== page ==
Notes from An Alien

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Tag Archives: Chris Brogan

Are Fiction Writers Capable of Freelancing?


“Creative” and “Fiction” might be considered somewhat synonymous when used as adjectives for the word “Writer”.

“Freelance” is not as often associated with the act of writing fiction.

I’m stepping way out on a limb in this post since I don’t know of profitable avenues for Creative/Fiction writers to pursue in the arena of the freelancers.

What seems more natural is for a writer of fiction to use their creativity in freelancing as a non-fiction, money-making “day job”.

In my previous post, Simple Question ~ Can Writers Make Money?, I quoted Chris Brogan from his ponderings on writers making money:

“The money for fiction authors? Oh, I forgot that part. That doesn’t work. Fiction is about passion except for the very few percent of the herd who really can move books like no one’s business.”

Perhaps

Perhaps, not

I would like to propose a challenge to Creative/Fiction Writers.

I wonder how many won’t take the challenge because they’re right where I am—working too hard on writing the fiction I must write to consider writing fiction for others

Also, I wonder how many people can conceive of the idea of freelancing fiction.

Is there a market?

Why would folks want or need a freelancer to create fictional copy for them?

And, I should point out, I’m not considering ghost writers here, unless, of course, they receive their pay regardless of the book being published

If you’re enterprising enough and have the time, would you even consider discovering a freelance market for fiction writers?

If you want an even greater challenge, consider creating such a market, fostering it, making it come alive

For those of you who would rather freelance non-fiction (and, for the enterprising who might consider discovering or creating a market for fiction freelancing), the site Write.com provides a potential resource (or, model).

From a press release:

“Write.com introduces students, professional writers and freelance writers to writing jobs available through Amazon Mechanical Turk. Writers are also able to choose writing jobs that meet their interests and advance their career through a tiered system designed to promote writers for quality and reliability.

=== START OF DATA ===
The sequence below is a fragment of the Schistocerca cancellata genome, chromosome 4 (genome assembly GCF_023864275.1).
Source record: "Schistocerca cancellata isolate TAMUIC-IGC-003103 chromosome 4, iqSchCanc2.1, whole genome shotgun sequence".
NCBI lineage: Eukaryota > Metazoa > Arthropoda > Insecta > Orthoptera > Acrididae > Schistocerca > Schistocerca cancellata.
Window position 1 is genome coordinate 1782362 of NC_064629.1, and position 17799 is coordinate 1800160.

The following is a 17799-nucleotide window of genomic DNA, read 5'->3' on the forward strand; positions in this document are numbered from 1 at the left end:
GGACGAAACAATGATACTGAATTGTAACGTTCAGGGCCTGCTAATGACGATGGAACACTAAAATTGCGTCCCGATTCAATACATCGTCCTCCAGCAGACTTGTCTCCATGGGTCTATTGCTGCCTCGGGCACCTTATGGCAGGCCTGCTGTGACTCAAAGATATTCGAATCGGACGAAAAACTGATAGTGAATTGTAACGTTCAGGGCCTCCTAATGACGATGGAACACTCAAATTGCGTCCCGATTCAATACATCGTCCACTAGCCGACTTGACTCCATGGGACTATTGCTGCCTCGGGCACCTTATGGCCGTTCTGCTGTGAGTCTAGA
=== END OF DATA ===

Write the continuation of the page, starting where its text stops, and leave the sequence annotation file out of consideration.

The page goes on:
“According to Stephanie Leffler, CEO of CrowdSource, ‘We employ a recognition system modeled after offline career paths to motivate and reward our best writers. Those who compose quality work are able to earn a position as an editor. Editors who do a good job can earn a promotion to editorial trainer and so on.’”

So

Have I pointed toward a resource you might consider using?
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Simple Question ~ Can Writers Make Money?


writers making money Answering the seemingly simple question, Can Writers Make Money, demands asking for an adjective—freelance? non-fictional? technical? poetic? fictional? Perhaps, even mainstream? or self-published?

Chris Brogan recently finished up a series of posts, all beginning with the words, Writing A Book. The first four posts appended Finding Time, Discipline, Structure, and Marketing And Promotion.

I’ve read quite of bit of Brogan and find him an intelligent and savvy fellow.

In the last post of his series, Writing A Book–Making Money, he summarizes, after a cogent explanation of his main points:

“You can make much more money faster if you sell your book as a course instead. You can make money if you sell speaking. You can make money by selling digitally instead of in paper form, and you can sell paper books, if you’re not scared off yet by my putting it dead last in the options of making money. Publishing in the mainstream doesn’t make the list exactly, because it becomes the bait in the larger game.”

OK, that works for many kinds of writers but I’m a self-published fiction author.

He does mention fiction and I’m very curious what my readers think of this statement:

“The money for fiction authors? Oh, I forgot that part. That doesn’t work. Fiction is about passion except for the very few percent of the herd who really can move books like no one’s business.”

Anyone out there feel like he might not be looking, closely enough, at the rapid flux in the book business?

Do you think the new opportunities in self-publishing will let more of the “herd” make some money??
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